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In 1994, Laurel Touby, a Smith College graduate and then-freelance business writer and Glamour magazine contributor, decided to host a mixer for media people. About 20 editors, writers, and other[…]

Laurel Touby shares her advice on intelligent startup operations.

Question: What advice would you give to other people running startups?

Laurel Touby:  Well, I think having a really good lawyer is the first step. You need an excellent corporate lawyer who really understands the problems of small companies but also understands big company practices and that’s- so that’s worth every dollar you can pay, and some lawyers are entrepreneurial. They will agree to be paid in stock in the beginning in order to work with a really exciting, fast-growing company, and my lawyer did that. So I would say having a really good lawyer in place but then having contracts in place. When you hire a person for a project, even if you’re just paying them in stock make sure that you have a contract with that person and that you follow through with them and you actually make sure that they’re- that the project is being done as you wanted it to be done. Don’t just make it this wide, very open-ended project.

Question: How did you find a good lawyer?

Laurel Touby:  I always hire professional services people through referrals so it’s always important to talk to other small business owners and people will give you referrals to excellent professionals such as accountants and lawyers and IP- intellectual property lawyers. You’re going to need different types for different things. And so this lawyer came through a referral. I would never use anybody who I didn’t get at least one or two excellent comments from clients that they had worked with.

Question: How did you initially advertise mediabistro?

Laurel Touby:  Everything we’ve done has been word of mouth so it’s- a lot of people spend a lot of money when they get it. I got funding and a lot of CEOs I know spent that money on marketing. I believed that the customer really should lead the company, not the other way around, so I’ve always felt that if the customer really loves your product or service they’re going to spread the word for you. And so I probably took a little longer to get- to really get momentum than many companies do because of that, but my company- my type of company is hard to replicate. The barriers to entry are pretty high. You have to really have the goodwill and the love and the relationships in order for that company to thrive so that’s what’s kept us going for ten long years or more actually.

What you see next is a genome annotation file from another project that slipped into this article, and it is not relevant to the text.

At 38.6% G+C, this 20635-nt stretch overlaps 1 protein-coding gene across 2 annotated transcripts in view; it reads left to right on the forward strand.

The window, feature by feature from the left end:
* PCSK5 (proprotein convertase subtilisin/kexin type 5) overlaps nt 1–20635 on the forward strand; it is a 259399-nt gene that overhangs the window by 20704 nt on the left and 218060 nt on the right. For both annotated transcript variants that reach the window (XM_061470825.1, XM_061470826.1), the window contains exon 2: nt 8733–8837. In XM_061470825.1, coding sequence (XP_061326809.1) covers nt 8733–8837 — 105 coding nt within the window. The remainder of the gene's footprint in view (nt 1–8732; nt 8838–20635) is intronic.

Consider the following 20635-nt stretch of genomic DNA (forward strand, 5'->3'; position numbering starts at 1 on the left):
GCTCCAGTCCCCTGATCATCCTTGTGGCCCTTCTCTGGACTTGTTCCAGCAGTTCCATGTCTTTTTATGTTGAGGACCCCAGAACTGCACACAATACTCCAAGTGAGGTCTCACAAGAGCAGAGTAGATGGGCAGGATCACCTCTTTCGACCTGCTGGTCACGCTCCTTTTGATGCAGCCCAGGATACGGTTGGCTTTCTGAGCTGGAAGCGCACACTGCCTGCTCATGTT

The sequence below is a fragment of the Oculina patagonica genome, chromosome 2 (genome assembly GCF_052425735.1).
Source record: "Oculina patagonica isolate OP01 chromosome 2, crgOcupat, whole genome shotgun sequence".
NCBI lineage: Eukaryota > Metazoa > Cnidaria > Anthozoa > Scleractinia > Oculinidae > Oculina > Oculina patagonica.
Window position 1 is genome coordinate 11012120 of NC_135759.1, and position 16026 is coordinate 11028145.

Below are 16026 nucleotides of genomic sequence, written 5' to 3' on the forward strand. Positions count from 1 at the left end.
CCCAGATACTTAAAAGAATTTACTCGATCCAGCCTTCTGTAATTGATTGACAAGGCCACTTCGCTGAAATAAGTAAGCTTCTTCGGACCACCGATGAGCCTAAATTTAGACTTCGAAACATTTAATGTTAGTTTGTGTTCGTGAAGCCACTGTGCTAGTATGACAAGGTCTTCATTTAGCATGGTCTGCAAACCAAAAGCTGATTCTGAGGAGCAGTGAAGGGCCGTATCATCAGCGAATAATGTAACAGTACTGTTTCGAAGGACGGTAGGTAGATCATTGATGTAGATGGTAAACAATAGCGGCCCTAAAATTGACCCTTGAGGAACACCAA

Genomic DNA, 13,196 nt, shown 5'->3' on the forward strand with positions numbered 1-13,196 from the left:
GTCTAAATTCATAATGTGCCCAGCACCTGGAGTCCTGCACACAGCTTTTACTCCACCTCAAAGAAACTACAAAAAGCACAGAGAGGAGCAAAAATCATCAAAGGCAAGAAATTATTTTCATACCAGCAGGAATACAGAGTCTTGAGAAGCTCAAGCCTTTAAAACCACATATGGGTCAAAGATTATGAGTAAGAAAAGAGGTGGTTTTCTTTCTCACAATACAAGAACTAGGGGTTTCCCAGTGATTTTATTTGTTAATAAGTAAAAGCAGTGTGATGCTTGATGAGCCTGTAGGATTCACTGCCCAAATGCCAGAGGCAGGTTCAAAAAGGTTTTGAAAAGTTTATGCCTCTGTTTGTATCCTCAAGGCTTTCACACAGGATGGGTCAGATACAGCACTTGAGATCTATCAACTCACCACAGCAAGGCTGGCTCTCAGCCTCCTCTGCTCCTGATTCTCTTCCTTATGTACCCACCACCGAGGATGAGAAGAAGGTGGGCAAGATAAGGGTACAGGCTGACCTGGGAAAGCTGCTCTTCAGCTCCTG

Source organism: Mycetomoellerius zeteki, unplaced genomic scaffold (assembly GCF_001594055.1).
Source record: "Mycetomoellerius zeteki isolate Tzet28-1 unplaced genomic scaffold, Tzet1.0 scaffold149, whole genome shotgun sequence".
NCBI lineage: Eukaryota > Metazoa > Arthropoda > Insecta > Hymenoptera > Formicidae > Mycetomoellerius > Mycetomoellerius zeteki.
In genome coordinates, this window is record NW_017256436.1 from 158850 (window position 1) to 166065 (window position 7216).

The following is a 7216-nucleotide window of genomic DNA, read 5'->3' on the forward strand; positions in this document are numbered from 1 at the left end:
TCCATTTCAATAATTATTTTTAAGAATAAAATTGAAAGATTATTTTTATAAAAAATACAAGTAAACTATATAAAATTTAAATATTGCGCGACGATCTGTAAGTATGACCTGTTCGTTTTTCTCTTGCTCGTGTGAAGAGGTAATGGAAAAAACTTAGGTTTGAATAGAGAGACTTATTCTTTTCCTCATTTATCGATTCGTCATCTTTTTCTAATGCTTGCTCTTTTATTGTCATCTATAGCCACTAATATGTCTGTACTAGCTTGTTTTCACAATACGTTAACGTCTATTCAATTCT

Question: How do you keep the buzz going?

Laurel Touby:  Most of these companies pop up and they disappear. They’re like mushrooms in the forest. Right?  How do you stay and how do you become a redwood instead of a mushroom is really the question, and I would say that getting the love of those customers and working on the relationships of the customers even if that means a slower startup is much better in the long run and you last longer and that’s what we’ve done. The way we spread the word through- is through the cocktail parties. We’ve had a lot of offline events as well as our online features and products and services so it’s important to have an off-line component when you have an online company. I can’t emphasize that enough. A lot of people think oh, I’m going to start up on the web and it’s so low cost and so easy. There’s no barrier to entry so I’m just going to put up a web site and spend a lot of money on marketing and get traffic and then sell banner ads but that’s not really the best way necessarily. I believe that the other way to do it is to go a little slower, to have offline events, offline meetings with your customers, find out deeply, do market research. What do they really want?  What will they pay for?  What--  How can you change their lives?  And then you provide those services online. Great. So you’ve got the offline component and the online constantly feeding each other, constantly marketing each other, because every time we put an online thing up, a new product or service, we then market it through our e-mail and newsletters to people who want to come to our cocktail parties and offline events so it works together.

Question: How did you convince your investors that hosting offline events was important?

Laurel Touby: It’s a good question. Investors don’t always believe every single aspect of your business plan is what is necessary. They always think they know best but my investors were too busy and they were frankly really busy so they didn’t bug me a lot about the exact hows and wheres and whens of my marketing plan. They just said, “As long as you’re growing and as long as you can show growth in your revenue streams, we’ll leave you alone and let you do it the way you want to do it,” and I was a little afraid frankly when I got bought by Jupiter media that they were going to try to throw out all the wonderful practices that we started with but they haven’t. So I think we’ve been lucky in both our investors and in the people who bought us that they- they are visionaries as well.

Recorded on: 06/26/2008